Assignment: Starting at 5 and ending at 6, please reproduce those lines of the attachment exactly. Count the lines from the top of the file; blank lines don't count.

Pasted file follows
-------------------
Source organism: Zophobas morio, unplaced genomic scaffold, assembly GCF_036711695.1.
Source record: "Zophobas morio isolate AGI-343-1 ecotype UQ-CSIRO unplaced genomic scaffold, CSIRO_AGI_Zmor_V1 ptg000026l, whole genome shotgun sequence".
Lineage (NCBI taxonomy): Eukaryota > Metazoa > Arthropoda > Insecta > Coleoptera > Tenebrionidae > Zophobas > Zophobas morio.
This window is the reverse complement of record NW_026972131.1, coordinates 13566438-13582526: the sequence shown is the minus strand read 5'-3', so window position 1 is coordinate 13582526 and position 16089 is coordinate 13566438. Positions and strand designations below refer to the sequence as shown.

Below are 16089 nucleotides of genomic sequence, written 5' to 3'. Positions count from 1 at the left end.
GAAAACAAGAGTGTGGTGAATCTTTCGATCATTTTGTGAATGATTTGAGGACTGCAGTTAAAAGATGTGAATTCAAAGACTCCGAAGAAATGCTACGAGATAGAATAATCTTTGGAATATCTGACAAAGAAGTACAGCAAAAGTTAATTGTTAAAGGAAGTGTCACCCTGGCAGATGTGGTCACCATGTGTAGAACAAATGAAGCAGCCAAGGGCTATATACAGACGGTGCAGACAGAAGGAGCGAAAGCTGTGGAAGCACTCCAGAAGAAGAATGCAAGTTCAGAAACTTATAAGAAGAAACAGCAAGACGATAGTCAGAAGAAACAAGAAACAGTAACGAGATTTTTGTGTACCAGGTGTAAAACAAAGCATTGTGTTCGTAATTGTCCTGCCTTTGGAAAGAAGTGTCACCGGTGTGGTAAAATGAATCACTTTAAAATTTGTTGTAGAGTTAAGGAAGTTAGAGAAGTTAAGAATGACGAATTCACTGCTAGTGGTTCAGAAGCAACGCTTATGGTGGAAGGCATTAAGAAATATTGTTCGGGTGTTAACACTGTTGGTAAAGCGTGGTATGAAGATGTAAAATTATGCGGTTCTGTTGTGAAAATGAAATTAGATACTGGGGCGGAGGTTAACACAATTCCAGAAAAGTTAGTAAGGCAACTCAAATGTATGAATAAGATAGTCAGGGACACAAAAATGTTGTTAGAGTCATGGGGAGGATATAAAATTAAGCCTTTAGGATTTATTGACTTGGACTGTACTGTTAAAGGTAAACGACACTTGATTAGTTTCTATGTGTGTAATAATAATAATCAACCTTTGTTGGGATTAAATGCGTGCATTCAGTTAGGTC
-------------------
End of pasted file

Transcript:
Below are 16089 nucleotides of genomic sequence, written 5' to 3'. Positions count from 1 at the left end.
GAAAACAAGAGTGTGGTGAATCTTTCGATCATTTTGTGAATGATTTGAGGACTGCAGTTAAAAGATGTGAATTCAAAGACTCCGAAGAAATGCTACGAGATAGAATAATCTTTGGAATATCTGACAAAGAAGTACAGCAAAAGTTAATTGTTAAAGGAAGTGTCACCCTGGCAGATGTGGTCACCATGTGTAGAACAAATGAAGCAGCCAAGGGCTATATACAGACGGTGCAGACAGAAGGAGCGAAAGCTGTGGAAGCACTCCAGAAGAAGAATGCAAGTTCAGAAACTTATAAGAAGAAACAGCAAGACGATAGTCAGAAGAAACAAGAAACAGTAACGAGATTTTTGTGTACCAGGTGTAAAACAAAGCATTGTGTTCGTAATTGTCCTGCCTTTGGAAAGAAGTGTCACCGGTGTGGTAAAATGAATCACTTTAAAATTTGTTGTAGAGTTAAGGAAGTTAGAGAAGTTAAGAATGACGAATTCACTGCTAGTGGTTCAGAAGCAACGCTTATGGTGGAAGGCATTAAGAAATATTGTTCGGGTGTTAACACTGTTGGTAAAGCGTGGTATGAAGATGTAAAATTATGCGGTTCTGTTGTGAAAATGAAATTAGATACTGGGGCGGAGGTTAACACAATTCCAGAAAAGTTAGTAAGGCAACTCAAATGTATGAATAAGATAGTCAGGGACACAAAAATGTTGTTAGAGTCATGGGGAGGATATAAAATTAAGCCTTTAGGATTTATTGACTTGGACTGTACTGTTAAAGGTAAACGACACTTGATTAGTTTCTATGTGTGTAATAATAATAATCAACCTTTGTTGGGATTAAATGCGTGCATTCAGTTAGGTC